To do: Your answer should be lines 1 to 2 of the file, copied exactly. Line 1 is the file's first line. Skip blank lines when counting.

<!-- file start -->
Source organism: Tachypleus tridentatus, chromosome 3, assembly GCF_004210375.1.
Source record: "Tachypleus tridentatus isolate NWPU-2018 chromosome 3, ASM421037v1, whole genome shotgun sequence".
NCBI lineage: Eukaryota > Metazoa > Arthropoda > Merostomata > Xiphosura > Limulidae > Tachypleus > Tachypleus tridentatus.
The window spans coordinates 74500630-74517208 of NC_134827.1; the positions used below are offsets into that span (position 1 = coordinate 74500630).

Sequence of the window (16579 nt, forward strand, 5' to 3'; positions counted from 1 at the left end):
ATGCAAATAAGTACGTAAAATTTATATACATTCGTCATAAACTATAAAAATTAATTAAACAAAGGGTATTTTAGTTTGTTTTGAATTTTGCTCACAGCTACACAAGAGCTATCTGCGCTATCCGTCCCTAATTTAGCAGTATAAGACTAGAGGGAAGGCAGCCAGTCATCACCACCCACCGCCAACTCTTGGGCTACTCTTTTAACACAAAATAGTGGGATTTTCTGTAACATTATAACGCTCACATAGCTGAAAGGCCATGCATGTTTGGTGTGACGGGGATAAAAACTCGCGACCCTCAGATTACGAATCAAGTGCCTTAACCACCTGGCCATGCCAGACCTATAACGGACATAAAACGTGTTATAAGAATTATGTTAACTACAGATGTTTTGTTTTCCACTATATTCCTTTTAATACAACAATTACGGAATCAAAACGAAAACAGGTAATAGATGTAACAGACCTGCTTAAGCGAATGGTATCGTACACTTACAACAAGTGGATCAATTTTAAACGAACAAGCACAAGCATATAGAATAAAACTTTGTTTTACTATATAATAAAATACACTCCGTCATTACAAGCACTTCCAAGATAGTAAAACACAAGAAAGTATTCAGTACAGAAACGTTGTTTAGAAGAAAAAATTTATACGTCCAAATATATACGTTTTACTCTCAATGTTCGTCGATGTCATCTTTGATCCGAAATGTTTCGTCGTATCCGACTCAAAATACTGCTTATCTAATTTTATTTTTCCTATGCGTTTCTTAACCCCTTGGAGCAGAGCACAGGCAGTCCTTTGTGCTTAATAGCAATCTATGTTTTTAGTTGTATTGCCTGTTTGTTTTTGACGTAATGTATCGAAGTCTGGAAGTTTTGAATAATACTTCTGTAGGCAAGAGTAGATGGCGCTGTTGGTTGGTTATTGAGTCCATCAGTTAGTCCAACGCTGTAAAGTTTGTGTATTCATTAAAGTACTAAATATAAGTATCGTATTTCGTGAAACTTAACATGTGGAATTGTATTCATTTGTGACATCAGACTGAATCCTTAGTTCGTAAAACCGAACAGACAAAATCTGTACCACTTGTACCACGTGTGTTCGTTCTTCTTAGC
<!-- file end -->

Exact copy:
Source organism: Tachypleus tridentatus, chromosome 3, assembly GCF_004210375.1.
Source record: "Tachypleus tridentatus isolate NWPU-2018 chromosome 3, ASM421037v1, whole genome shotgun sequence".